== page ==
The DB drophead coupe boasts an innovative chassis equipped with all-round independent suspension, hydraulic drum brakes and is powered by a smooth, DOHC straight-six engine.
Estimate (£): 70,000 - 90,000.
- Supplied via Brooklands of London to Sir Peter Ustinov CBE FRSA and notable as the renowned actor / writer's first new car purchase
- Built as a 2.6 litre model but uprated with a 3 litre engine by the factory in November 1954 (and a four star diff three years later)
- Retained by Ustinov for twelve years and current ownership since 1968
- Engine overhauled in 1997 and veteran of numerous Continental trips
- 'NLO 950' quite possibly inspired HRH The Duke of Edinburgh to order his own Lagonda 3 Litre Drophead Coupe given that both he and Ustinov were members of The Thursday Club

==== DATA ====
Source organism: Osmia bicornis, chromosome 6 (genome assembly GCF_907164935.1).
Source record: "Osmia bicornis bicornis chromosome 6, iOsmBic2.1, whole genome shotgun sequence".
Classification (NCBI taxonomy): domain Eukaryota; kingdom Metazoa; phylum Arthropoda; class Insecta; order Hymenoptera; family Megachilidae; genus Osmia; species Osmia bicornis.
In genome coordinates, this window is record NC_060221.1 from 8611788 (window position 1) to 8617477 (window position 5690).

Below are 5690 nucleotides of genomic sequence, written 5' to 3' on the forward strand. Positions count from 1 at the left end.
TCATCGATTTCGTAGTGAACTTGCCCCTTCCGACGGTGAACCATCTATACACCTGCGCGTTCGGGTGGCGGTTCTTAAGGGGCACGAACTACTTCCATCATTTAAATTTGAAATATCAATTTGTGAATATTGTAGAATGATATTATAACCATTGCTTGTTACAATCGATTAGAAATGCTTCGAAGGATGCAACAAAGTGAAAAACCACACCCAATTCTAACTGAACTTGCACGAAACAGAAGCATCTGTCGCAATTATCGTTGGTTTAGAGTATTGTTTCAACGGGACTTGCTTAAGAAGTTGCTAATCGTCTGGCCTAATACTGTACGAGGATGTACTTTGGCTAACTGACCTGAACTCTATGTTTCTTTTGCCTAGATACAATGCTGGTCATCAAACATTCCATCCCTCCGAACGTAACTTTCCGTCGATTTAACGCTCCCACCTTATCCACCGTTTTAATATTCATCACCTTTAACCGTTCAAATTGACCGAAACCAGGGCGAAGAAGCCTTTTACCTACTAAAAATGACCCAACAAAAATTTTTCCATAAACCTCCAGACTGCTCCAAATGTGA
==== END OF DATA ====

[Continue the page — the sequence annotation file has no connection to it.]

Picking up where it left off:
Notwithstanding Lagonda's commitment to the war effort, their chief engineer W.O. Bentley - ably assisted by W.G. Watson and Donald Bastow - began work on a new car in early 1944. Conceived as a sports saloon, the resultant design boasted an innovative chassis equipped with all-round independent suspension and hydraulic drum brakes (inboard at the back). Powered by a DOHC straight-six engine featuring hemispherical combustion chambers, its flowing lines were partially attributable to Frank Feeley. Unveiled to an enthusiastic press in September 1945, production plans for the exclusive `2.5 Litre' were stymied by Lagonda's inability to negotiate sufficient steel supplies given the prevailing `export-or-die' atmosphere. Unable to recover financially, the marque was bought by industrialist David Brown in 1947. Merged with Brown's other recent purchase Aston Martin, the two companies operated out of the latter's Feltham premises. In addition to donating its powerplant to the nascent Aston Martin DB2 programme, the `2.5 Litre' was developed in its own right. Fitted with a David Brown S430 four-speed synchromesh gearbox, rack-and-pinion steering and hypoid back axle, it reappeared at the October 1949 Earls Court Motor Show as the DB Lagonda 2.6. Highly regarded but expensive, the model evolved through a MKII version and reputedly accounted for just 511 sales (386 saloons and 125 drophead coupes) before giving way to the DB 3 Litre in 1954.